Mr. Green Car: Putting Atkinson cycle engines to good use

By Allen Penticoff
Free-lance Writer

This column may be a bit dry. It is about hidden technology lurking in the engines of hybrid cars. The name “Atkinson Cycle” popped up in a review I was reading about a car — and as is often the case, my curiosity demanded that I investigate. Especially since I know a lot about all the various means of locomotion, was I missing one?

In1882 — 130 years ago — James Atkinson designed an engine with a unique crankshaft that enabled the engine to complete all four of the cylinder operations of a four-stroke engine within one revolution of the crankshaft. In part, Atkinson did this to circumvent the patents of the “Otto Cycle” engines (pretty much what everyone is driving around with to this day).

A normal Otto cycle four-stroke engine draws in fuel and air on a downward “intake stroke” of the piston, up it goes on the “compression stroke” — squeezing the fuel-air mixture — that’s one revolution. The compressed fuel-air mixture is ignited, the expanding gas pushes the piston down the “power stroke,” and then the piston comes back up on the “exhaust stroke,” pushing the spent gases out — ending at the second revolution of the crankshaft. This process happens thousands of times per minute in each of the cylinders of your engine, gas or diesel. It amazes me, and I thoroughly understand it! It’s almost magic.

A two-cycle engine (like a chain saw) condenses all four operations down to one revolution per cycle, but two-cycle engines do this by overlapping operations/strokes, i.e., power/exhaust and exhaust/intake. This is why they are bad polluters — too much unburned fuel going out the exhaust. But they can be made very light-weight. The Atkinson cycle, on the other hand, allows the expansion ratio to vary from the compression ratio. This allows the power stroke to be longer than the compression stroke. This also allows the engine to burn the fuel-air mixture more completely, and thus be more efficient while reducing un-burned fuel existing in the exhaust. Just the thing when you are after high fuel economy. A more technical way of saying this is that it has better “thermodynamic” efficiency.

Unfortunately, James Atkinson’s design for doing this with a unique crankshaft did not survive to modern times. But some smart engineers figured out how to do the same thing with unconventional valve timing. Your average vehicle does not have variable-valve timing, but recent use of computers in controlling everything going on in an engine, and mechanical inventions that allow changes in both intake and exhaust valve timing, have done some amazing things for engines. Mostly, this technology is used to get a lot of horsepower out of a smaller engine, which is more efficient. But mimicking the Atkinson cycle with valve timing produces an even more efficient engine.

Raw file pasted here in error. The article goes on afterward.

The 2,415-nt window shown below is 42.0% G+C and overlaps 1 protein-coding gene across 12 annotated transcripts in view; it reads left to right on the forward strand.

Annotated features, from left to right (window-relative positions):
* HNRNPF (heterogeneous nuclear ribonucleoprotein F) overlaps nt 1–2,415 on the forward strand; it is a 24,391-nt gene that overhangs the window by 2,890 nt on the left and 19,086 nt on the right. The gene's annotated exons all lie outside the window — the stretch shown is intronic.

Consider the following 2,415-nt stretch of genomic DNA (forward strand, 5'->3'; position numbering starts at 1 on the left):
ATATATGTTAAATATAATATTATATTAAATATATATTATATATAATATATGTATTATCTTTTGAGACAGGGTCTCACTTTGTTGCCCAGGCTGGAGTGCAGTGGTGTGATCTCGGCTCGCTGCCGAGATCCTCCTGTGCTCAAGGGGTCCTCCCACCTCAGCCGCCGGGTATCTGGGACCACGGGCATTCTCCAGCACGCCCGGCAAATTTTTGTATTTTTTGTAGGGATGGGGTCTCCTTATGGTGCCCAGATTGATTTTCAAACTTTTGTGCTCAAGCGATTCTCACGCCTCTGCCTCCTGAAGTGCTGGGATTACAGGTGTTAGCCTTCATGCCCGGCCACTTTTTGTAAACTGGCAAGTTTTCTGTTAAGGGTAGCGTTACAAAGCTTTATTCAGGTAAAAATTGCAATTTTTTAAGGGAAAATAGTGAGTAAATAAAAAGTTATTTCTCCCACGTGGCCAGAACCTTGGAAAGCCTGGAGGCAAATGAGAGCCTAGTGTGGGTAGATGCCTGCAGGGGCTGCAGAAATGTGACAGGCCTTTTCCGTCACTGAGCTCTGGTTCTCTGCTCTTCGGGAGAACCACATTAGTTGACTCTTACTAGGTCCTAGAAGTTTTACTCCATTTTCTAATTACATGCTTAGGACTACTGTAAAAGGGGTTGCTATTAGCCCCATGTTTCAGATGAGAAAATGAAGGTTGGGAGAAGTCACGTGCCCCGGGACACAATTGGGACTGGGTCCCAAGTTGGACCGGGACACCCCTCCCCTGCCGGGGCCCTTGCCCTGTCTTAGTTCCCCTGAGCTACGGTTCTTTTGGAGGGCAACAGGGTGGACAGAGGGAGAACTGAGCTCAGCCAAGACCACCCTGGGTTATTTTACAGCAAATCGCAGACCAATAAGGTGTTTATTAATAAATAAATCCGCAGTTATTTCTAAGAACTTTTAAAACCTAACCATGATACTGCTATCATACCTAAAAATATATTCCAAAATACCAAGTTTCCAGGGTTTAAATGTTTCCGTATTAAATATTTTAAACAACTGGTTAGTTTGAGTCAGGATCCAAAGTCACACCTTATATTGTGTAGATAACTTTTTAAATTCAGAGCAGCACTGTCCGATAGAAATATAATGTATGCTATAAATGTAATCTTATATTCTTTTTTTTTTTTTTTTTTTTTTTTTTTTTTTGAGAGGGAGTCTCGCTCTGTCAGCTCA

How this happens to not have the same compression and power ratios is that as the piston moves up on the compression stroke, the intake valve is still open, so it is not compressing the mixture yet. This is effectively lowering the compression ratio (and allows use of lower-octane fuel). The goal is to have the cylinder pressure equal atmospheric pressure at the end of the power stroke — in essence, to have completely burned ALL the fuel. The disadvantage of this is now the engine is not drawing in as much fuel-air mixture on the intake stroke, so less power is generated.

The down side of the Atkinson cycle engine — and why it was not so popular — is they don’t have much power at low RPM. So, a car using an Atkinson cycle engine would be pretty slow moving away from a traffic light or getting into a traffic stream. This can be countered by use of a supercharger, creating what is known as a Miller cycle engine. And the Atkinson cycle can also be used very effectively in a rotary engine, but neither of these is common.

Along comes the marriage of gasoline engines and electric motors — the hybrid. Now, engineers can use the more thermodynamically-efficient Atkinson cycle, gaining the benefits of a long power stroke, yet can overcome its weaknesses with the instant power and torque provided by an electric motor. Voila — the hybrid works.

The combination Atkinson cycle engine and electric hybrid first appeared in production with the debut of the 1997 Toyota Prius. Now, most production hybrid vehicles use this technology, as well as some non-hybrids that have high-compression engines (Mazda) but have overcome the disadvantages with technology. The hybrid/Atkinson cycle is so prevalent that it is rarely even mentioned in reviews of vehicles — it is taken for granted. And now you can take for granted this way-back technology that has been modernized and put to good use — lowering your fuel consumption — and that’s good for everyone.

From the Nov. 14-20, 2012, issue